I'm not a big fan of happy endings—at least ot the kind 0f book that ends up with “And then we all lived happily ever after.” Bull feathers! “Happily ever after” only lasts until the roof leaks or the toilet backs up. In the case of my own books, i had readers actually complain to me about “Beyond All Price” because Nellie died in the end. Well, I’m sorry to tell you, but everyone dies eventually.
Readers were happier with “Damned Yankee” because it ended on a more optimistic note. The family moved back to Charleston, found the family mansion intact, and gathered around Susan’s new melodeon for a family sing-along. Ah, but I didn’t like it! I knew better.
It’s a truism, perhaps, that most Civil War buffs don’t look beyond 1865. The war was over. The soldiers came home to their family’s welcoming arms, business could get back to normal, the slaves were free, all was right with the world. Except that it wasn’t! The historian in me knew that the next dozen years would strain the newly reunited family of states to further crises and arguments. The Ku Klux Klan was waiting in the wings to make trouble. Political parties were torn by corruption and greed, forcing both Republicans and Democrats to reverse their beliefs and policies. Local lawlessness replaced battlefield violence, and life was no more secure than it had been in wartime.
To make that point, I decided to write a second novel about the Grenvilles and about the curious phenomenon that we call “Reconstruction.” What a can of worms that term turned out to be. Even now, most people cannot adequately define the term—maybe because most definitions describe a process without identifying the object being reconstructed.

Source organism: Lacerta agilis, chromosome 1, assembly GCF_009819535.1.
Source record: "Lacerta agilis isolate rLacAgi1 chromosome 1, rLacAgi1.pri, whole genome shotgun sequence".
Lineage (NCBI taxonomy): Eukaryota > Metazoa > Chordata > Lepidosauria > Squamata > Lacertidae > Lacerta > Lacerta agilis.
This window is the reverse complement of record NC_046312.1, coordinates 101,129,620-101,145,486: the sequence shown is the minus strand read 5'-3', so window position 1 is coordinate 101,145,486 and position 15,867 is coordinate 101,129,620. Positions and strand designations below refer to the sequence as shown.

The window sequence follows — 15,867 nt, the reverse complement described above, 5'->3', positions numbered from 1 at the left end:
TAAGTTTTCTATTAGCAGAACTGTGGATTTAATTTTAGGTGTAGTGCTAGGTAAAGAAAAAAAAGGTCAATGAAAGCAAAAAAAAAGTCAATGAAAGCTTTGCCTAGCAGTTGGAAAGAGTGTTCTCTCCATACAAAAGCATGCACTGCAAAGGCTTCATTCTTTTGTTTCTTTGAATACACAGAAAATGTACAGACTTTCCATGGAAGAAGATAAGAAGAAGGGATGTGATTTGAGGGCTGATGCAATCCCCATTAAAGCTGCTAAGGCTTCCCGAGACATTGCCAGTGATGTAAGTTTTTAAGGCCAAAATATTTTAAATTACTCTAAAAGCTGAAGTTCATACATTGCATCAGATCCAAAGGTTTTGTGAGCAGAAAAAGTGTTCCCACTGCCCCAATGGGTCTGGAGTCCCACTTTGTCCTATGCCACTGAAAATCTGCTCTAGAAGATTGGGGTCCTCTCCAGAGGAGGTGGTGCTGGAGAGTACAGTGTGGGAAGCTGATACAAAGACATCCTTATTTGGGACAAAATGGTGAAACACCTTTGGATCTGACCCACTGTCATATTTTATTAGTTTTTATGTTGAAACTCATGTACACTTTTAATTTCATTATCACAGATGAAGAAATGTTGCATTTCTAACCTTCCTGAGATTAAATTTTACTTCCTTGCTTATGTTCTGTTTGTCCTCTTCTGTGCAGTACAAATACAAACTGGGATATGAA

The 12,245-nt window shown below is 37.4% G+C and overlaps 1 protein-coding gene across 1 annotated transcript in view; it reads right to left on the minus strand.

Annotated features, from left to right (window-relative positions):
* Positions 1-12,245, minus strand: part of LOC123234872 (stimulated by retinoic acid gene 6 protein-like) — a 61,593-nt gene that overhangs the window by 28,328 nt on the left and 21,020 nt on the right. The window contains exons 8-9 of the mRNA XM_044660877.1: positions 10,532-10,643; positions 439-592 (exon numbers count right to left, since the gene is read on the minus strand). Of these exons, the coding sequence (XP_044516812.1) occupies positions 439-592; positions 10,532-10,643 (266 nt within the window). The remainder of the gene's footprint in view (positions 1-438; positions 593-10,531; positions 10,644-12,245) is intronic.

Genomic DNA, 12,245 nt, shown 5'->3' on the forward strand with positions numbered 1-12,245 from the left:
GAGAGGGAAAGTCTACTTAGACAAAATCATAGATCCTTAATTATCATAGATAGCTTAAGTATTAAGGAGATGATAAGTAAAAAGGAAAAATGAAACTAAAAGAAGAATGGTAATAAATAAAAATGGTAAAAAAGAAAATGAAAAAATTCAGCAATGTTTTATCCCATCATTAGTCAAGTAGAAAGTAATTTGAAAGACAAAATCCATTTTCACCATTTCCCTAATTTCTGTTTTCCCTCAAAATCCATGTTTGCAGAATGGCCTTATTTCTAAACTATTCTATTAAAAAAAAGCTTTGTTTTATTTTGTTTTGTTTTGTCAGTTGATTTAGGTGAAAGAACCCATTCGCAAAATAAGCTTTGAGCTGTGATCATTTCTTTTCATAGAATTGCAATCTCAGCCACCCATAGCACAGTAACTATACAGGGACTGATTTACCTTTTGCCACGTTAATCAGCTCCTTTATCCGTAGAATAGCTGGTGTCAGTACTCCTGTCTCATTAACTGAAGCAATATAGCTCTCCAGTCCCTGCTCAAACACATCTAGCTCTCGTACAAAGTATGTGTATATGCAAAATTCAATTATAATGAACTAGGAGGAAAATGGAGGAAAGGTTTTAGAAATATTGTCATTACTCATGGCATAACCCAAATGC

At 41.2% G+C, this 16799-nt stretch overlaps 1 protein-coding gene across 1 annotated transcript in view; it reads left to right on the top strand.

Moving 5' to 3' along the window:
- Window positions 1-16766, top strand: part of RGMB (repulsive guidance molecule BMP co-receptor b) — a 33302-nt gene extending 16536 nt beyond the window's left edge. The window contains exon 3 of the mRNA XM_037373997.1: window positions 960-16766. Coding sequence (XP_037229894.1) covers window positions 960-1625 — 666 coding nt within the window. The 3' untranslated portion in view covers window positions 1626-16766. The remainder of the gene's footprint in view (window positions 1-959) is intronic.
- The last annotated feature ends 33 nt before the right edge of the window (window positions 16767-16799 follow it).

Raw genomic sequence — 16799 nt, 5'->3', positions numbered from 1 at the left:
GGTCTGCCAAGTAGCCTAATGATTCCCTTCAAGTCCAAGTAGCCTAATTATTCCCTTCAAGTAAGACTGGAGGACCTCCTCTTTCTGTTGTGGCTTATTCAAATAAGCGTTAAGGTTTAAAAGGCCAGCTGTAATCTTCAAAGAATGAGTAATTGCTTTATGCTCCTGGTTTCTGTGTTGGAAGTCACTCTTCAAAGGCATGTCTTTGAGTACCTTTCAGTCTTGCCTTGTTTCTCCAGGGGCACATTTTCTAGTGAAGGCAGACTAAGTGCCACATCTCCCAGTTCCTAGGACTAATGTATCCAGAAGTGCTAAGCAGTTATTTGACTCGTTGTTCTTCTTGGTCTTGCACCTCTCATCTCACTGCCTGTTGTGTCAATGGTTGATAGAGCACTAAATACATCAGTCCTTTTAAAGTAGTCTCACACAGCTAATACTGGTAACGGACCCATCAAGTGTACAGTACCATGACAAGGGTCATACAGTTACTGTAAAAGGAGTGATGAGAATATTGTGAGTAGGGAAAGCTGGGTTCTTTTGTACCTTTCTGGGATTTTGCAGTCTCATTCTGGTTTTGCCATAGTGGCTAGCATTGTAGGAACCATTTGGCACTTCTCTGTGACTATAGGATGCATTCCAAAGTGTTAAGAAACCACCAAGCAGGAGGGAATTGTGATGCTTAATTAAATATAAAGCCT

In my own mind, I think of Reconstruction as the process of putting a fractured nation back together—finding a way to bring the states of the Confederacy back into the fold of the United States of America. Most Northerners would, I think, agree with that interpretation, but they think of it as “making the South act like the North!” The North won the war. The victor makes the rules. Here’s what the South needs to do.
In the South, however, the dream has always been, “The South shall rise again.” And from the very beginning of Reconstruction, they thought they were rebuilding the old ways, restoring the privileges of the white masters and reducing the blacks to servile status once more. When one party (the reconstructers) decided what the end result should be, and the other party (those being reconstructed) expected a different outcome, trouble was sure to follow.
That’s the real story of Reconstruction, and it makes a great topic for a novel!
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